CLEVELAND — It’s time to recommit to efforts to reduce farm runoff that cause algal blooms, the Great Lakes Business Network said on Tuesday.
The group, which includes 170 businesses and leaders from Ohio, Michigan and Ontario who profess their support for a cleaner lake, released a report offering recommendations in attempts to reduce runoff. The report also offered a picture of the lake’s impact on local economies and losses created by algal blooms.
“Michigan’s watershed wildlife and recreation creates over 55,000 jobs and adds more than $2.4 billion for the regional economy,” Jimmy Bannish, chief operating officer of Michigan’s toy company, The Bear Factory.
A 2011 algal bloom cost Toledo $71 million in economic losses, according to the report.
The most infamous algal bloom – sometimes referred to as Lake Erie’s Green Monster -- appeared in 2014 and threatened the drinking water. The western bloom forced officials to issue a “do not drink” advisory that for three days, which affected more than 400,000 people.
It got the attention of leaders in Ohio, Michigan and Ontario, who agreed to new priorities to help reduce fertilizer runoff 40% by 2025, a threshold believed to prevent future large outbreaks.
But efforts are falling short, the Great Lakes Business Network said.
“The reality is we are not on track to meet the 40 percent reduction goals set by governors and premiers,” said Darryl MacMillan of Pelee Island Winery in Ontario. “We need our voices to be heard.”
MacMillan and other network members are recommending lawmakers and groups focus on educating farmers about runoff, setting up new metrics, and holding farmers accountable for excessive runoff.
Some in the farming industry have pushed back against earlier efforts, arguing monitoring and alternative fertilizing techniques are far too costly -- and unnecessary.
The coalition says it recognizes the concerns, but needs to get them on board.
"I don’t’ think this a farmers against business and recreation situation,” said Abrey Miller, founder of Redbudssuds, a shampoo and soap maker in Canton. “We want to support farmers to implement best practices and help them connect the dots to believe what’s happing in the field is happening in the water.”
Here is the Great Lakes Business Network's summary of their report.
The Great Lakes Business Network (GLBN) released a first-of-its-kind report today addressing Lake Erie algal blooms and proposed recommendations for remediation in Ohio, Michigan and Ontario.
The Great Lakes Business Network report is being released ahead of the Harmful Algal Blooms forecast for Lake Erie.
Algal blooms form as a green, slimy substance in the lake and are caused by nutrient run-off, with the most problematic contributions coming from fertilizer applications and other waste from agri-businesses that fail to properly control runoff or follow best practices.
Failure to control a critical contributor to harmful algal blooms passes the expense from the businesses which produce nutrient pollution to the businesses harmed by it. Tourism, fishing, and outdoor recreation industries, as well as water treatment facilities, face increased operating costs, lost revenue, and decreased value.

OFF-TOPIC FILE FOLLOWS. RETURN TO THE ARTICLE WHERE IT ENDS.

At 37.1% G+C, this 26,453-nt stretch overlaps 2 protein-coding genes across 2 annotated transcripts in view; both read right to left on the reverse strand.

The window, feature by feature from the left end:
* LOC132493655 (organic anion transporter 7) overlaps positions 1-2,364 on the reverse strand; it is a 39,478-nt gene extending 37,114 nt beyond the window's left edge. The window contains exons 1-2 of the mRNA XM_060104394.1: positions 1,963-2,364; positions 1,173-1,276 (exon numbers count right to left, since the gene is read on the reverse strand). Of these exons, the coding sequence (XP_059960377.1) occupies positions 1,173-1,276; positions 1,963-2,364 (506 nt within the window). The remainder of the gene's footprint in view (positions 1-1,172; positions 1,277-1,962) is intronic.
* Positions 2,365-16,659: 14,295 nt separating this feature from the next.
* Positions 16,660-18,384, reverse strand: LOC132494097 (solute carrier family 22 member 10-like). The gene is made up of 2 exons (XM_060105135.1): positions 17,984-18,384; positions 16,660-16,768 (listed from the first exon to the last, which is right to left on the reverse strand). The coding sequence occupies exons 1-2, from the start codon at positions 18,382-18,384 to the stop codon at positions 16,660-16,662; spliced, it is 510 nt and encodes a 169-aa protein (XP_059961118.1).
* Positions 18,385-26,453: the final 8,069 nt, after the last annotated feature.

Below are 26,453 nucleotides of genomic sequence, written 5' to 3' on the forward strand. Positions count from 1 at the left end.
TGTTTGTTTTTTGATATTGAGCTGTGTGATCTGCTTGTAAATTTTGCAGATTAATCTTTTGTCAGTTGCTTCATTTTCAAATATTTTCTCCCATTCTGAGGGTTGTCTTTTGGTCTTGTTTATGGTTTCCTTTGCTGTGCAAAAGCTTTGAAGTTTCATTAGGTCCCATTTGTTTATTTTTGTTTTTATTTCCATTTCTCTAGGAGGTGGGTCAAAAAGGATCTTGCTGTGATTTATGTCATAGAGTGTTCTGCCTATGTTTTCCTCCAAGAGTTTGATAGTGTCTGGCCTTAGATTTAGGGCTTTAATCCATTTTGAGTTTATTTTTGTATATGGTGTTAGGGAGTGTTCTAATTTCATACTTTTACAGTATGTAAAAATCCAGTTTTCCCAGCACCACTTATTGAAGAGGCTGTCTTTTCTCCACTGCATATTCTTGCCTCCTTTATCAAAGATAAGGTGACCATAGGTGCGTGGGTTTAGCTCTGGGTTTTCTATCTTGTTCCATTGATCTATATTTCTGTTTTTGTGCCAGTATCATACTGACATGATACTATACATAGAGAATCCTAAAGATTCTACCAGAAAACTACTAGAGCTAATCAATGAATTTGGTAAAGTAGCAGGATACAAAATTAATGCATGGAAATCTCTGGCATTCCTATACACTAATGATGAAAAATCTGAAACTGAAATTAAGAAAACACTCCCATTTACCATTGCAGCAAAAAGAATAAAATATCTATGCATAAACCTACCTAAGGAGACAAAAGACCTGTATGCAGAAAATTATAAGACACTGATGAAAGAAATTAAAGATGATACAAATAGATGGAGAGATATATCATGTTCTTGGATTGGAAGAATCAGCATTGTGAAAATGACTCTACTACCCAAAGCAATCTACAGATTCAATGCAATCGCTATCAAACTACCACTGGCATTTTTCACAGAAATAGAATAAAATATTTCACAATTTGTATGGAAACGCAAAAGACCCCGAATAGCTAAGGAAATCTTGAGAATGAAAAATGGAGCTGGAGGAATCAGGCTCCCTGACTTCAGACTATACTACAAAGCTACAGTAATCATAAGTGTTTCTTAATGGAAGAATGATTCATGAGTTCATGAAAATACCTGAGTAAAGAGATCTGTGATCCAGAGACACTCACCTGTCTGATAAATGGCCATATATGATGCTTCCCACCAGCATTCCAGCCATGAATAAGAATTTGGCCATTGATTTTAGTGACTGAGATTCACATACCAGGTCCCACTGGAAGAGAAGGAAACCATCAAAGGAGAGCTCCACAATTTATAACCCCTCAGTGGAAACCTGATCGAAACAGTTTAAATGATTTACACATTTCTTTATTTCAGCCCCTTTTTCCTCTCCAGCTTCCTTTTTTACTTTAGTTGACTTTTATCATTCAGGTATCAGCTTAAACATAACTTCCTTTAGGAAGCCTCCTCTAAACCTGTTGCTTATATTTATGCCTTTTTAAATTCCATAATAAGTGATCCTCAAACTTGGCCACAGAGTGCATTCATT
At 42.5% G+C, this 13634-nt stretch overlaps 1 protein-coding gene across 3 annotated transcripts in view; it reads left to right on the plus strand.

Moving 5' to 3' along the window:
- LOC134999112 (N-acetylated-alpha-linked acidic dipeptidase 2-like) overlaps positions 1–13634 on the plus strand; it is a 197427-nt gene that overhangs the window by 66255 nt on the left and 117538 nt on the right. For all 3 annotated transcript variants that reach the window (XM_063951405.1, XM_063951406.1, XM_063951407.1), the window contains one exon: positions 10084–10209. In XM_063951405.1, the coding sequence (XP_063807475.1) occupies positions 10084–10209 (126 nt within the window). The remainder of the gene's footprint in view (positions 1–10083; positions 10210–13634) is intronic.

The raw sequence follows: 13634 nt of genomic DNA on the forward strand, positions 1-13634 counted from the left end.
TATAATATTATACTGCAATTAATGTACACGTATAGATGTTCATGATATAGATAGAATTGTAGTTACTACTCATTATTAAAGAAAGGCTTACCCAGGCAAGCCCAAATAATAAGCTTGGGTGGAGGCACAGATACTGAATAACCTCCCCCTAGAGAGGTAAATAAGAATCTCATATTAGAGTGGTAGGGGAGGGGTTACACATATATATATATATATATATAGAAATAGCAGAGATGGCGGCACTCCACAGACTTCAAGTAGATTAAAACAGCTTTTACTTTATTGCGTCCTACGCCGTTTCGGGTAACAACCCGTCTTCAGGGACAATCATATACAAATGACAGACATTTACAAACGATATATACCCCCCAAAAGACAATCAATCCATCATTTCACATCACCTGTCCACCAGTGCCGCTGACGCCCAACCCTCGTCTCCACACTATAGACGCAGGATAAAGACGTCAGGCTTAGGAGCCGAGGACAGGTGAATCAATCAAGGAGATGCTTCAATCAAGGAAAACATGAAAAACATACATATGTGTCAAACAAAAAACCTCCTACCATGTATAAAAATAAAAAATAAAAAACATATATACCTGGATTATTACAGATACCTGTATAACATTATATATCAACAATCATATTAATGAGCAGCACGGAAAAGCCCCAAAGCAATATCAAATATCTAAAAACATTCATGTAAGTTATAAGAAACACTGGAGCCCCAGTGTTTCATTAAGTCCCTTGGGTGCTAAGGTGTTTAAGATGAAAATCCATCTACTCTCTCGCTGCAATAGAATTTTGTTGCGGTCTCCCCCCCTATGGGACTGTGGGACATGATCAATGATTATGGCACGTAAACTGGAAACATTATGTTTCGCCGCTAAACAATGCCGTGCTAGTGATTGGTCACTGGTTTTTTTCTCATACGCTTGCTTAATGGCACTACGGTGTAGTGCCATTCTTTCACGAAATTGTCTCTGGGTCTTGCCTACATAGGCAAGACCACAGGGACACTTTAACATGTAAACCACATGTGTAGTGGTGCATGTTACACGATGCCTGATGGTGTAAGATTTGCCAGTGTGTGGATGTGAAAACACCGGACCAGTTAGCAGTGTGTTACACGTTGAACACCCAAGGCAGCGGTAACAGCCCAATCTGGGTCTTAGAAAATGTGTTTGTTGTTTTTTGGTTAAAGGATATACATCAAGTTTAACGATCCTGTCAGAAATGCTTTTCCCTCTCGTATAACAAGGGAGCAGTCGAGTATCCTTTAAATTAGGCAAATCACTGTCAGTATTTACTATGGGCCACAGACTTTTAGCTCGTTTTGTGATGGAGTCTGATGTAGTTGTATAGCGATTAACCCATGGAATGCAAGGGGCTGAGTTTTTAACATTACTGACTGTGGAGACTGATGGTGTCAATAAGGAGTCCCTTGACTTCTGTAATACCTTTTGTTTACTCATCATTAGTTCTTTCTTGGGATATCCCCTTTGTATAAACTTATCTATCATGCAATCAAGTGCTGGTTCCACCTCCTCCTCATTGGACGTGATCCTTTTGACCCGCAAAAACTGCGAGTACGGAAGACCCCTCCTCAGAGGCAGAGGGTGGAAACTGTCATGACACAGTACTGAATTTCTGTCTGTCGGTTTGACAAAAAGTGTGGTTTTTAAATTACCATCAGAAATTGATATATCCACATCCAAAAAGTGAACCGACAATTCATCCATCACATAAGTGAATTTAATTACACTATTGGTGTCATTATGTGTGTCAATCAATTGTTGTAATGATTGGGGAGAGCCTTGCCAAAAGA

Some highlights from the report include:
- Ohio: The 2011 harmful algal bloom cost Ohio $71 million in economic losses, which could happen again without reducing the nutrients that produce blooms.
- Michigan: In Michigan’s Lake Erie watershed, wildlife recreation creates over 55,000 jobs and adds more than $2.4 billion to the regional economy. Harmful algal blooms put those jobs and economic activity at risk.
- Ontario: Without reducing the nutrients that produce harmful algal blooms, it is estimated that harmful algal blooms could cost Ontario $272 million over the next 30 years, including a $110 million hit to the tourism industry.
Policy recommendations include:
- Support the Maumee Watershed Nutrient Total Maximum Daily Load project to document all local nutrient sources and establish nutrient reduction plans that meet established targets.
- Support H2Ohio funding and accountability, including projects to implement agricultural best management practices that include field to stream monitoring to better connect field practices with water quality outcomes.
- Support initiatives that ensure manure is applied only to fields with low soil test levels of phosphorus.
- Collaborate with Ohio in the development of the Maumee Watershed Nutrient Total Maximum Daily Load project for the Michigan portion of the Maumee River Basin to quantify local nutrient sources and establish nutrient reduction plans that meet established targets.
- Support strengthening of the Michigan Agricultural Environmental Assessment Program (MAEAP) with improvements that link practices on the field to water quality outcomes.
- Ensure that the state is doing all it can to stop animal waste from polluting Michigan waters including banning all manure application on frozen, snow covered or saturated ground.
- Develop and release the long-overdue workplan that spells out how the Canada-Ontario Action Plan for Lake Erie will meet the 40% reduction target for harmful algal blooms.
- Invest in financial and educational programs that assist Ontario farmers with implementing agricultural best management practices that mitigate nutrient losses and track, monitor and report progress.